“Enrica De Nicola is an Italian-based contemporary photographer. She expresses her inner self mixing different photographic fields and mediums, from portraits to storytelling. Through her genuine and innocent approach, the artist reveals both herself and her surrounding world. Which is your first photographic memory? When I was a child my mother used to take a […]”
Enrica De Nicola is an Italian-based contemporary photographer. She expresses her inner self mixing different photographic fields and mediums, from portraits to storytelling. Through her genuine and innocent approach, the artist reveals both herself and her surrounding world.
Which is your first photographic memory?
When I was a child my mother used to take a lot of pictures of mountain landscapes. I have never given so much importance to them, probably because I’ve always associated them to the boring excursions that I was forced to do at that time. Lately, I have started to recover her pictures and to appreciate them, together with the interest for landscapes.
I think that the main aim of a photographer is to tell a story about something ordinary according to his/her personal language, and to make an intimate relation with places and people throughout it.
Could you describe yourself with a book, a song and a movie?
A book: “A lover’s discourse: fragments”, by Roland Barthes; a song: “Het volk”, by Pan American; a movie: “Persona”, by Ingmar Bergman.
A famous person you would like to portray.
Your visual approach involves different photographic fields: portrait, fashion, architecture and storytelling. Which of them allows you to express your feelings better?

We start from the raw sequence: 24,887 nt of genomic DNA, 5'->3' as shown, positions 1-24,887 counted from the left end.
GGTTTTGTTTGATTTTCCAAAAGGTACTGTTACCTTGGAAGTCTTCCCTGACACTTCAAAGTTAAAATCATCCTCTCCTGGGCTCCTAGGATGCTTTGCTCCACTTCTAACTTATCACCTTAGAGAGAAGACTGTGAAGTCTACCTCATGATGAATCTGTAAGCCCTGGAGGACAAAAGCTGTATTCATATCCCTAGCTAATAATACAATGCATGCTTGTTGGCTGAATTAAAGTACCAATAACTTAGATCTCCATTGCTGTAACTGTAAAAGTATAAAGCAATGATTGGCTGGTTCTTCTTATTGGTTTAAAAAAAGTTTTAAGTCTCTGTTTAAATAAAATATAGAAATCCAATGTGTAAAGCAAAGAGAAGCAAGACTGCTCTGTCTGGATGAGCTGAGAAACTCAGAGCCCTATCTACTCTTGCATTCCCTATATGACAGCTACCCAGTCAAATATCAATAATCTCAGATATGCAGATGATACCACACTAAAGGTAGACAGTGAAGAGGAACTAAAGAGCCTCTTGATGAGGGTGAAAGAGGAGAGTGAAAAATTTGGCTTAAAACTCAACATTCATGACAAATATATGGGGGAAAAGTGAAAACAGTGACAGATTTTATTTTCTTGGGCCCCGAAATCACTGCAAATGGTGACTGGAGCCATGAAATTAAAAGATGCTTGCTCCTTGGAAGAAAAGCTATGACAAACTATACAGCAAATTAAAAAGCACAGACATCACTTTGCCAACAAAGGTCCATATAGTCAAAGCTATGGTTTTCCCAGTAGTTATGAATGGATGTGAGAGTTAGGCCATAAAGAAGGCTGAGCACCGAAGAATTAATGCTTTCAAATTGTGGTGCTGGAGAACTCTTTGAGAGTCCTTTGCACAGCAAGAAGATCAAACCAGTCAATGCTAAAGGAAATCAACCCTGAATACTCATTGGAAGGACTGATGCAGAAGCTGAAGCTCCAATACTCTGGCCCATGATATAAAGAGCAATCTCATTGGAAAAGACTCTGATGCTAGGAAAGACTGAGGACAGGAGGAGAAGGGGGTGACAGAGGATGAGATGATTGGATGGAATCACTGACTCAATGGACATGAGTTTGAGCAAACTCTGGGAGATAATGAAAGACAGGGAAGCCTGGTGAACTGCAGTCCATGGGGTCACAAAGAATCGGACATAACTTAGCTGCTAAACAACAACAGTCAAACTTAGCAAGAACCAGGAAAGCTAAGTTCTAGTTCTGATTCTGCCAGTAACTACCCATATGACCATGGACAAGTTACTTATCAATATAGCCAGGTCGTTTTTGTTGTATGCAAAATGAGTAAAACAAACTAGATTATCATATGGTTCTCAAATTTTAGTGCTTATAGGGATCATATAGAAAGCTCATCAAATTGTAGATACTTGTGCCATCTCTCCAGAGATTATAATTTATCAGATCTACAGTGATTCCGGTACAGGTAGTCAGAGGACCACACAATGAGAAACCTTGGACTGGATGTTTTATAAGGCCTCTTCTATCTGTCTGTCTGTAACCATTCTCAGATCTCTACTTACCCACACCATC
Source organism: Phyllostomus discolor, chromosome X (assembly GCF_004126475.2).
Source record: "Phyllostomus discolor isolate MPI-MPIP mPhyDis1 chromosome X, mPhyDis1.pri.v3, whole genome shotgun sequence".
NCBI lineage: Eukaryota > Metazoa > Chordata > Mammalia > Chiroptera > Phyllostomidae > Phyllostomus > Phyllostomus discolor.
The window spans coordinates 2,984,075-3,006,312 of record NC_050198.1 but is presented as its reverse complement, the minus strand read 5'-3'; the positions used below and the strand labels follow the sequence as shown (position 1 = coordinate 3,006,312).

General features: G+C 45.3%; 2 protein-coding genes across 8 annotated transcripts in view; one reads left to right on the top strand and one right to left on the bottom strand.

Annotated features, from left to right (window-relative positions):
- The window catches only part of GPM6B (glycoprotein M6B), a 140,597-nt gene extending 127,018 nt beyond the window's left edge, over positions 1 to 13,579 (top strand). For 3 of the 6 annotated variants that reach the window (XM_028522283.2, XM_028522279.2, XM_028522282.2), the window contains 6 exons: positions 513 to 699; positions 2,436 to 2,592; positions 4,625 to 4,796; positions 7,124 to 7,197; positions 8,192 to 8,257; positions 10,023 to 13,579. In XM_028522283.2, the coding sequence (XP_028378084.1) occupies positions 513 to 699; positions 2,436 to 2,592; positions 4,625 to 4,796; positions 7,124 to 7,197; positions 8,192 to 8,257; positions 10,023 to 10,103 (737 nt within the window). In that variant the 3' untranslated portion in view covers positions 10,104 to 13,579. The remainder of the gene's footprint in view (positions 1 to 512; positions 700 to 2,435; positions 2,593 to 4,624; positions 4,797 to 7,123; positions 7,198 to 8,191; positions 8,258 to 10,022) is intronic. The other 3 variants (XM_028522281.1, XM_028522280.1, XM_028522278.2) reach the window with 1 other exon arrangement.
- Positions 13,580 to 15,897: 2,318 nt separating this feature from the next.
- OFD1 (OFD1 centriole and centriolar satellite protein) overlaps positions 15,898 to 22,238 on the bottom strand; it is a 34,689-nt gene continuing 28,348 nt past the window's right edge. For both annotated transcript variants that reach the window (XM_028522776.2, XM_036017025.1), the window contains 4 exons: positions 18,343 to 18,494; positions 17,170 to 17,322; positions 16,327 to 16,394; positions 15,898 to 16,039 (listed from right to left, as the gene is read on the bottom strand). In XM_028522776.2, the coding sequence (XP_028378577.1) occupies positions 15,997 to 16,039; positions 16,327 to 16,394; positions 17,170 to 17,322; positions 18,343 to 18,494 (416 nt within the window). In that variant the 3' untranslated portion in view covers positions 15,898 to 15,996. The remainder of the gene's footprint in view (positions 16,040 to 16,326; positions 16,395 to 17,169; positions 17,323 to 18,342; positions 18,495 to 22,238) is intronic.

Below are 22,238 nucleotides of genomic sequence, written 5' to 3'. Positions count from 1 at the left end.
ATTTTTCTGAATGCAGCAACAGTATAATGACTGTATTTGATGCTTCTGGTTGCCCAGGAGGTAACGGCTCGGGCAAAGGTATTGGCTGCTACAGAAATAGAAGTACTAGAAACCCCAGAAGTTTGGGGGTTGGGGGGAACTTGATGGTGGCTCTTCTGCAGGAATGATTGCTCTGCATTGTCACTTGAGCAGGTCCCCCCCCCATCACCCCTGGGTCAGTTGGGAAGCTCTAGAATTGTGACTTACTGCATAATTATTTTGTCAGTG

At the beginning it was portraiture that allows me to fully express myself. Currently, I like to mix the different languages.
Black and white close-ups of children populate your series “Family Dolls”. Young boys and girls are depicted in all their innocence and simplicity. Their eyes speak gently for them, in so revealing their soul. Who are them? Also, we see hands embracing their soft faces. Who do they belong to?
They belong to their parents. The project is built around the conversation between gestures and gazes. I took the idea from some memories of my past: when someone asked me to pose for the camera, I used to react with a kind of intolerance. I felt forced. So, I started to look for children that could re-experience this same feeling. However, this first initial inspiration developed and the series is now focused more on the limits between affection and oppression.
While observing your young portraits, it is easy to be touched by the genuine gaze of your children. It seems that a light veil of sadness covers their visages. Children seem to wonder about something, to quest for something. Did you reach this effect on purpose?
Yes, I tried to. However, children’s attitude played a crucial role in the final result. I chose them carefully according to their behaviour, trying to predict their reactions to the situation, that was a little bit tense. I think they sensed me like an intruder, also because I was really close to them while shooting with a macro ring mounted on the Hasselblad. Moreover, they were very curious about the camera: they seemed to approach directly to it or try to studying something in the lens.
When I was a child my mother used to take a lot of pictures of mountain landscapes. I have never given so much importance to them. Lately, I have started to recover her pictures and to appreciate them.